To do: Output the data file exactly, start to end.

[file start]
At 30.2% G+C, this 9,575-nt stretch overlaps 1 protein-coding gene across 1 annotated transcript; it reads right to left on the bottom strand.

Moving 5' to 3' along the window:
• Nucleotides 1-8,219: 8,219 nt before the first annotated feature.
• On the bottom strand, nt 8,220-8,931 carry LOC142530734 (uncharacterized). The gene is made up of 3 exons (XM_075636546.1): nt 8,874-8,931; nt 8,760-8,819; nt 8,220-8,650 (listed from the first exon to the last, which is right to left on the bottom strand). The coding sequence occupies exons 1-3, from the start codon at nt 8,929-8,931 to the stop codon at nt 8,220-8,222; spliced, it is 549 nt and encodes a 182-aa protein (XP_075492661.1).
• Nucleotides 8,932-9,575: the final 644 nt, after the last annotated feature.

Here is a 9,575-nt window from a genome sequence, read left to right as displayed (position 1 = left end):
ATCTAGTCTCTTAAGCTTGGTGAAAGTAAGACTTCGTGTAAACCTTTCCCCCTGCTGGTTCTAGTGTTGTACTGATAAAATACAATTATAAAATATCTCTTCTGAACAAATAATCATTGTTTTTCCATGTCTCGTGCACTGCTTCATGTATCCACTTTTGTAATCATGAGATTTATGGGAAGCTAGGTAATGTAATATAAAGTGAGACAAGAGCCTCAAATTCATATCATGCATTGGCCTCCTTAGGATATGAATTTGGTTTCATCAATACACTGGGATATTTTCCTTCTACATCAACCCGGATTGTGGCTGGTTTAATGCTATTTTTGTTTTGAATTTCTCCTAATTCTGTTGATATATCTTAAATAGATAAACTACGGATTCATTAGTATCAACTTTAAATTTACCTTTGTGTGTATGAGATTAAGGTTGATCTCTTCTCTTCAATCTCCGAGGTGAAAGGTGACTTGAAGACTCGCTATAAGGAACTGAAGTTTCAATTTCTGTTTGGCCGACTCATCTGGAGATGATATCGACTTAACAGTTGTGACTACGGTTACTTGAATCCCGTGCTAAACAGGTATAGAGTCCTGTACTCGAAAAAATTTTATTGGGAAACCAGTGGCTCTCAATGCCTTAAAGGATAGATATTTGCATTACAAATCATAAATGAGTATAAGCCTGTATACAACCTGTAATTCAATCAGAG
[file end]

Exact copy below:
At 30.2% G+C, this 9,575-nt stretch overlaps 1 protein-coding gene across 1 annotated transcript; it reads right to left on the bottom strand.

Moving 5' to 3' along the window:
• Nucleotides 1-8,219: 8,219 nt before the first annotated feature.
• On the bottom strand, nt 8,220-8,931 carry LOC142530734 (uncharacterized). The gene is made up of 3 exons (XM_075636546.1): nt 8,874-8,931; nt 8,760-8,819; nt 8,220-8,650 (listed from the first exon to the last, which is right to left on the bottom strand). The coding sequence occupies exons 1-3, from the start codon at nt 8,929-8,931 to the stop codon at nt 8,220-8,222; spliced, it is 549 nt and encodes a 182-aa protein (XP_075492661.1).
• Nucleotides 8,932-9,575: the final 644 nt, after the last annotated feature.

Here is a 9,575-nt window from a genome sequence, read left to right as displayed (position 1 = left end):
ATCTAGTCTCTTAAGCTTGGTGAAAGTAAGACTTCGTGTAAACCTTTCCCCCTGCTGGTTCTAGTGTTGTACTGATAAAATACAATTATAAAATATCTCTTCTGAACAAATAATCATTGTTTTTCCATGTCTCGTGCACTGCTTCATGTATCCACTTTTGTAATCATGAGATTTATGGGAAGCTAGGTAATGTAATATAAAGTGAGACAAGAGCCTCAAATTCATATCATGCATTGGCCTCCTTAGGATATGAATTTGGTTTCATCAATACACTGGGATATTTTCCTTCTACATCAACCCGGATTGTGGCTGGTTTAATGCTATTTTTGTTTTGAATTTCTCCTAATTCTGTTGATATATCTTAAATAGATAAACTACGGATTCATTAGTATCAACTTTAAATTTACCTTTGTGTGTATGAGATTAAGGTTGATCTCTTCTCTTCAATCTCCGAGGTGAAAGGTGACTTGAAGACTCGCTATAAGGAACTGAAGTTTCAATTTCTGTTTGGCCGACTCATCTGGAGATGATATCGACTTAACAGTTGTGACTACGGTTACTTGAATCCCGTGCTAAACAGGTATAGAGTCCTGTACTCGAAAAAATTTTATTGGGAAACCAGTGGCTCTCAATGCCTTAAAGGATAGATATTTGCATTACAAATCATAAATGAGTATAAGCCTGTATACAACCTGTAATTCAATCAGAG